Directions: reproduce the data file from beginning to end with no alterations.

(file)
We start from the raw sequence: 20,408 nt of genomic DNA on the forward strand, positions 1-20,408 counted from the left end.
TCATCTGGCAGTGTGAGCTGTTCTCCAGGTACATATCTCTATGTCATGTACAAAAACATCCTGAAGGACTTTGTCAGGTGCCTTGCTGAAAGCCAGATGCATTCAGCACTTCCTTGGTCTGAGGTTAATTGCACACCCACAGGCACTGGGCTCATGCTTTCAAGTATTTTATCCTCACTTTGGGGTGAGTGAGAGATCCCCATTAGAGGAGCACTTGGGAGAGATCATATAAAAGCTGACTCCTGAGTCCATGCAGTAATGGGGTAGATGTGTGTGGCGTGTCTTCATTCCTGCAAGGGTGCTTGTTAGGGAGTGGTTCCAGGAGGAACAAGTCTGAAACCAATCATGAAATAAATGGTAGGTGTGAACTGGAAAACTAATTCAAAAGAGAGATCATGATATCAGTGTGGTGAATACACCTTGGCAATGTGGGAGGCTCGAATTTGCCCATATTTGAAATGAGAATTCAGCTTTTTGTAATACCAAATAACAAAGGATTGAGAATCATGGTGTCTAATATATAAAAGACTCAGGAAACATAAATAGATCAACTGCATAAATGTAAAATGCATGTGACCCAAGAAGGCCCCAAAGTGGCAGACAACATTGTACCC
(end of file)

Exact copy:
We start from the raw sequence: 20,408 nt of genomic DNA on the forward strand, positions 1-20,408 counted from the left end.
TCATCTGGCAGTGTGAGCTGTTCTCCAGGTACATATCTCTATGTCATGTACAAAAACATCCTGAAGGACTTTGTCAGGTGCCTTGCTGAAAGCCAGATGCATTCAGCACTTCCTTGGTCTGAGGTTAATTGCACACCCACAGGCACTGGGCTCATGCTTTCAAGTATTTTATCCTCACTTTGGGGTGAGTGAGAGATCCCCATTAGAGGAGCACTTGGGAGAGATCATATAAAAGCTGACTCCTGAGTCCATGCAGTAATGGGGTAGATGTGTGTGGCGTGTCTTCATTCCTGCAAGGGTGCTTGTTAGGGAGTGGTTCCAGGAGGAACAAGTCTGAAACCAATCATGAAATAAATGGTAGGTGTGAACTGGAAAACTAATTCAAAAGAGAGATCATGATATCAGTGTGGTGAATACACCTTGGCAATGTGGGAGGCTCGAATTTGCCCATATTTGAAATGAGAATTCAGCTTTTTGTAATACCAAATAACAAAGGATTGAGAATCATGGTGTCTAATATATAAAAGACTCAGGAAACATAAATAGATCAACTGCATAAATGTAAAATGCATGTGACCCAAGAAGGCCCCAAAGTGGCAGACAACATTGTACCC